Why must I always experience some hardship to keep things in perspective? I returned home from work this afternoon (a Saturday) to discover the following message (more or less) on my answering machine: “Hello, this is [my landlord] calling to inform you that the hot water heater in your building is not working properly. The unit itself needs to be replaced and this cannot be done until Monday. We apologize for any inconvenience.” My initial reaction was to panic. (I am sometimes melodramatic. It’s part of my charm.) After I calmed down, I realized that I’m fortunate to have friends in the area who have working hot water heaters and, more importantly, who are willing to let me take a shower at their place in my time of need. But there’s a bigger lesson to be learned here.
Allow me to share some water facts with you from WaterPartners International, one of my favorite nonprofits:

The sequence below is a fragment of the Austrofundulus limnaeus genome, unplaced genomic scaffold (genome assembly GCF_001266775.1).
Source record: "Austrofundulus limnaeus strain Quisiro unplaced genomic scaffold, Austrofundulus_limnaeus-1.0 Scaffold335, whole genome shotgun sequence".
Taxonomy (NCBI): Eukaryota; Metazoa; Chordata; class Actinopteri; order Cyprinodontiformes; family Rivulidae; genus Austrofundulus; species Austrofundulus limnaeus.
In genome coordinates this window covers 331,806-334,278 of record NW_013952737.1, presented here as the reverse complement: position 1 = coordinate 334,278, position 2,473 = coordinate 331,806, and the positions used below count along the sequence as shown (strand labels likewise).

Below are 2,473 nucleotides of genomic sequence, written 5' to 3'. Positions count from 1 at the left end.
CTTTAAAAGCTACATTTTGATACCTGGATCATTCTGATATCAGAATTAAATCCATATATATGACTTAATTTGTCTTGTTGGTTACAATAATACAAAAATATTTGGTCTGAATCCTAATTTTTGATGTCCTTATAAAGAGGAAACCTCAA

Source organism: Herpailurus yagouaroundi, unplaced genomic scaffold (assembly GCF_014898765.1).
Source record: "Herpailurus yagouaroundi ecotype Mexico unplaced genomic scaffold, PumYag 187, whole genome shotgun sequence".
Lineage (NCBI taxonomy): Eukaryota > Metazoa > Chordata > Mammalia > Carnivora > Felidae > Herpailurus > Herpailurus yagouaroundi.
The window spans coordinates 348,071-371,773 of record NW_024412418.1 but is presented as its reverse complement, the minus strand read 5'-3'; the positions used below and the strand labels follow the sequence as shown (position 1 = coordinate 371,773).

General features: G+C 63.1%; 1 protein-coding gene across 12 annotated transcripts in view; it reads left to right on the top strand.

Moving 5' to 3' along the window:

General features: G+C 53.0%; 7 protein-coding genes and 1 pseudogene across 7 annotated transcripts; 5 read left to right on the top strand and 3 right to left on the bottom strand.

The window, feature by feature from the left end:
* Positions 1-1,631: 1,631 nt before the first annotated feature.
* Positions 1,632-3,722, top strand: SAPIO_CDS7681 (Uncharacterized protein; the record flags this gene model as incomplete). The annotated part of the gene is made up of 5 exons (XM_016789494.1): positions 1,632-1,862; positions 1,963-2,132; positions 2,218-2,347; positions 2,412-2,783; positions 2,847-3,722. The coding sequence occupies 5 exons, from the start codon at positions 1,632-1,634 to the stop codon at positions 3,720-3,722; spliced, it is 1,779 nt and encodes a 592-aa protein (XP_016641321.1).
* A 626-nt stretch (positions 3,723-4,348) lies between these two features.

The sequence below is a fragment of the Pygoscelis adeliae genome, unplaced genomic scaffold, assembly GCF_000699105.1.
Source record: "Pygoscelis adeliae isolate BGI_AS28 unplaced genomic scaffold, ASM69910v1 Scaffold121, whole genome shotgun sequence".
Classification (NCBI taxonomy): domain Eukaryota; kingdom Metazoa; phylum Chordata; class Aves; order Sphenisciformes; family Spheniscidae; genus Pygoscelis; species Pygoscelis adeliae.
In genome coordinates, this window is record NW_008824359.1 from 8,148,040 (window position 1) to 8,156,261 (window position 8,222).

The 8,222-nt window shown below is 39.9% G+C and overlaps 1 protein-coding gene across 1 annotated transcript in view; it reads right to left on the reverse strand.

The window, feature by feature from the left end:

- More than one billion people lack access to a safe supply of drinking water;
- Millions of women and children spend several hours a day collecting water from distant, often polluted sources;
- The average American individual [emphasis added] uses 100 to 176 gallons of water at home each day. The average African family [emphasis added] uses about 5 gallons of water each day;
- Poor people living in the slums often pay 5-10 times more per liter of water than wealthy people living in the same city;
- Almost two in three people lacking access to clean water live on less than $2 a day;
- 88 percent of all diseases are caused by unsafe drinking water, inadequate sanitation and poor hygiene;
- At any given time, half of the world’s hospital beds are occupied by patients suffering from a water-related disease;
- Every 15 seconds, a child dies from a water-related disease; and
- No intervention has greater overall impact upon national development and public health than the provision of safe drinking water and the proper disposal of human waste.
I know that I’ll survive this weekend without hot water flowing from my own tap. But I pray that some of my ethnocentrism and some of my egocentrism won’t.
Maybe God has blessed us with everything we have so we can bless and give to others. — Rob Bell